Jesus Christ

Generation Gap
May 12, 2011

Jon Huntsman, former governor of Utah, ambassador to China, and potential presidential contender, used to play the keyboard in a prog rock cover band called Wizard. In fact, he dropped out of high school, temporarily, in favor of music practices in a warehouse on the outskirts of Salt Lake City.

The Unlikely Key
February 10, 2011

“I have always loved the Holy Tongue”: Isaac Casaubon, the Jews, and a Forgotten Chapter in Renaissance Scholarship By Anthony Grafton and Joanna Weinberg (Belknap Press, 380 pp., $35) In March 1629, the lawyer and parliamentarian John Selden found himself in the Tower of London without any books to keep him company. England’s greatest man of letters, Selden had been arrested on orders from Charles I for denying the king’s authority to adjourn the House of Commons.

The Grounds of Courage
January 13, 2011

Bonhoeffer: Pastor, Martyr, Prophet, Spy By Eric Metaxas (Thomas Nelson, 591 pp., $29.99) Early in January 1939, the precocious German theologian Dietrich Bonhoeffer, age thirty-two, learned that all males in his age cohort had been ordered to register with the military. A dedicated opponent of the Nazi regime, he might have responded by declaring himself a conscientious objector, but there were two problems with such a course of action.

Loose Change
December 08, 2010

Of all the historical analogies urged on Obama following November’s drubbing—Truman in ’48, Reagan after ’82, Clinton after ’94—the one the White House has opted for is easily the most obscure. That would be Patrick in ’10—as in Deval Patrick, the recently re-elected governor of Massachusetts. Months after Patrick signed the state’s first sales-tax hike in 33 years, political chatterers gave him little chance of surviving to a second term.

Infinite Life
July 21, 2010

Naming Infinity: A True Story of Religious Mysticism And Mathematical Creativity By Loren Graham and Jean-Michel Kantor (Belknap Press, 239 pp., $25.95) A starry firmament, or sand cascading through one’s open fingers, or weeds springing up time after time: the first conception of infinity, of the uncountable and the unending, is not recorded, but it must have been stimulated by experiences such as these. It may have merged in the mind of an ancient progenitor with thoughts of a God, a possessor of unlimited might, an infinite being itself.

Infinite Life
July 21, 2010

Naming Infinity: A True Story of Religious Mysticism And Mathematical Creativity By Loren Graham and Jean-Michel Kantor (Belknap Press, 239 pp., $25.95) A starry firmament, or sand cascading through one’s open fingers, or weeds springing up time after time: the first conception of infinity, of the uncountable and the unending, is not recorded, but it must have been stimulated by experiences such as these. It may have merged in the mind of an ancient progenitor with thoughts of a God, a possessor of unlimited might, an infinite being itself.

Racial Diversity, Religious Intolerance
July 16, 2010

The Republicans' new non-white candidates have drawn a lot of attention, but Peter Beinart notes that the party's religious litmus tests remain in full force: Jindal was raised Hindu and converted to Catholicism; Haley is a Sikh who became evangelical. There’s no reason to doubt the sincerity of their conversions. But both also seem aware that maintaining the non-Western religious traditions of their birth would have imperiled their political careers. In 2007, when Congress overwhelmingly passed a resolution recognizing the Hindu and Sikh festival of Diwali, Jindal abstained.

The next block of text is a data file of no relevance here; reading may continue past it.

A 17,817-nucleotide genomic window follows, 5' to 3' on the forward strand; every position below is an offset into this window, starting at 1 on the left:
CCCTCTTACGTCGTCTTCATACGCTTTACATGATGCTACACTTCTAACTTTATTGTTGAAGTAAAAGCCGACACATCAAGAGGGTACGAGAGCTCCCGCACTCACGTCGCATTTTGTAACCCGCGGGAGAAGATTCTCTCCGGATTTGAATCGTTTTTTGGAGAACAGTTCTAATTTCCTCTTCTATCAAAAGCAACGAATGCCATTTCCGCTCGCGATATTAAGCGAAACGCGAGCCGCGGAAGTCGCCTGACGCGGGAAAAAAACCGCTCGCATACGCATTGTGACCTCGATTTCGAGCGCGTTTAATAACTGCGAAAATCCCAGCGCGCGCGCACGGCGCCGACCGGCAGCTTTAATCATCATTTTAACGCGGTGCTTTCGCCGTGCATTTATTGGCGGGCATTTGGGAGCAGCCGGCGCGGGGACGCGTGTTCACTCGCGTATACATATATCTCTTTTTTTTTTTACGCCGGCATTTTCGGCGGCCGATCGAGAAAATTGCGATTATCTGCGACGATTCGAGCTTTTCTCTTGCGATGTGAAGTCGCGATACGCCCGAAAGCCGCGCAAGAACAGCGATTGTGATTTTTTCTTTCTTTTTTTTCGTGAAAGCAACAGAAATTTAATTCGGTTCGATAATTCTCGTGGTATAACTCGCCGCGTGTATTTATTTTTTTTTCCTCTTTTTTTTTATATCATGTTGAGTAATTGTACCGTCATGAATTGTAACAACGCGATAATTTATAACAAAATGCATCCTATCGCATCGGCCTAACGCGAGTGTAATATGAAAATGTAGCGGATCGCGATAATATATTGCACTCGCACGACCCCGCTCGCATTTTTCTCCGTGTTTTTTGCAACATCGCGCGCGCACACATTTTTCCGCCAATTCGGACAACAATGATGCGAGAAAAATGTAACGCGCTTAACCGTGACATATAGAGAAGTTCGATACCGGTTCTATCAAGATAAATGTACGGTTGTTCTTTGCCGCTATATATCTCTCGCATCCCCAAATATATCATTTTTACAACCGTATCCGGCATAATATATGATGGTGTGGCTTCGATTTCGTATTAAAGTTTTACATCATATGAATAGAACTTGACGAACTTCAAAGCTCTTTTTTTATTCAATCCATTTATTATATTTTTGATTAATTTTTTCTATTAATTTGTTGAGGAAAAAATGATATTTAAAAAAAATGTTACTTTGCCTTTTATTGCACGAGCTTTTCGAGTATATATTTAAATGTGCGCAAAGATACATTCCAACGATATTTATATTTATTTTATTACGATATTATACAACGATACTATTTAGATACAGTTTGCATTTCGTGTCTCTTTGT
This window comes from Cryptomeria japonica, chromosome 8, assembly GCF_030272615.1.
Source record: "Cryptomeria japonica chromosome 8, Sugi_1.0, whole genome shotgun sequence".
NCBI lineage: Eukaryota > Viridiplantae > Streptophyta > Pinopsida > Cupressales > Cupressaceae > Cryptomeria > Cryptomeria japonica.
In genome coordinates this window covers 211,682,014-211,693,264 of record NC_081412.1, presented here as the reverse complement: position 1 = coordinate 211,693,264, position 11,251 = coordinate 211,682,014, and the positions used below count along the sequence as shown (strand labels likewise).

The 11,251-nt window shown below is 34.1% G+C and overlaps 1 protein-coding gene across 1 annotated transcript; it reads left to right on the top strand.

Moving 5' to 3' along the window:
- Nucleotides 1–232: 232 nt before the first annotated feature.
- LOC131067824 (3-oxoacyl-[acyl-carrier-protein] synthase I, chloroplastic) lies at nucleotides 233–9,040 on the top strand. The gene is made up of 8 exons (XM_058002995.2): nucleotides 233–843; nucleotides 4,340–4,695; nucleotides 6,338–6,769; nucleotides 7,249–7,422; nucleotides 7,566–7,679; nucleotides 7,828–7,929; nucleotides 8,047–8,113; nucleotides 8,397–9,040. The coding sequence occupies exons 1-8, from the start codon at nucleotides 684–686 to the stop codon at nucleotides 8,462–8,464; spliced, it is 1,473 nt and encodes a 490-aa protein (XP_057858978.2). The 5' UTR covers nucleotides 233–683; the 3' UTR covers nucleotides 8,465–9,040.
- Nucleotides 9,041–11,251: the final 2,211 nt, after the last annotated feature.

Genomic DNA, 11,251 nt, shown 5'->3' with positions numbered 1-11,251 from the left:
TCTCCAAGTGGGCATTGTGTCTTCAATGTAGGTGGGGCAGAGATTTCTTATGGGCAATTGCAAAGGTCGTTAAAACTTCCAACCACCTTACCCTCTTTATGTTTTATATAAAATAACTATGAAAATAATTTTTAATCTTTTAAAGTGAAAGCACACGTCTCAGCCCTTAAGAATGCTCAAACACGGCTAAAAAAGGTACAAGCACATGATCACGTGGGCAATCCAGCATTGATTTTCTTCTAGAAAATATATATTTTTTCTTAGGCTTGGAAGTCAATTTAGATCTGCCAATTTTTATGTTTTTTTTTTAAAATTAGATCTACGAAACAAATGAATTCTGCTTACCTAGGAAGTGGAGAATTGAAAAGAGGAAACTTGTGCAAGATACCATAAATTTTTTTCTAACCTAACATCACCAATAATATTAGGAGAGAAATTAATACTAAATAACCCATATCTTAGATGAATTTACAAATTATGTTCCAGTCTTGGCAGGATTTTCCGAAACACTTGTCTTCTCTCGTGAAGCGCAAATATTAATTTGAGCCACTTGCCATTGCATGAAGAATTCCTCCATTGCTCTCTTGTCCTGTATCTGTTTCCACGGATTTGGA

I Didn’t Realize How Really Wacko The Aforementioned Mr. Rosenberg Is…
July 08, 2010

 …until my friend Noah Pollak e-mailed me a note he wrote on April 8 about an appearance of the senior fellow of this and that made at the supposedly honest New America Foundation. Read it all. But all you have to believe are Rosenberg’s own words. Why Are Americans Pro-Israel? They Hate Muslims NOAH POLLAK - 04.08.2010 - 4:04 PM M.J. Rosenberg is a leading light in the “progressive” scene. He was formerly at the Israel Policy Forum and today posts embarrassing rants at the Talking Points Memo blog and is a “Senior Foreign Policy Fellow” at Media Matters.

Tea Minus Zero
May 19, 2010

Liberals have responded to the Tea Party movement by reaching a comforting conclusion: that there is no way these guys can possibly be for real. The movement has variously been described as a “front group for the Republican party” and a “media creation”; Paul Krugman has called Tea Party rallies “AstroTurf (fake grass roots) events, manufactured by the usual suspects.” I can understand why liberals would want to dismiss the Tea Party movement as an inauthentic phenomenon; it would certainly be welcome news if it were.

Aftershocks
January 27, 2010

“Think of our new village here as the home of Jesus Christ, not the scene of a disaster,” the Reverend Joseph Lejeune told the smashed souls in a tent city in Port-au-Prince. “Life is not disaster. Life is joy! You don’t have food? Nourish yourself with the Lord. You don’t have water? Drink in the spirit.” One of the aftershocks in Haiti has been the revelation that belief may be immune to experience. The survivors are praying to the author of the destruction. Their metaphysics is their shelter, and I would not deny them their metaphysics as I would not deny them a bed.

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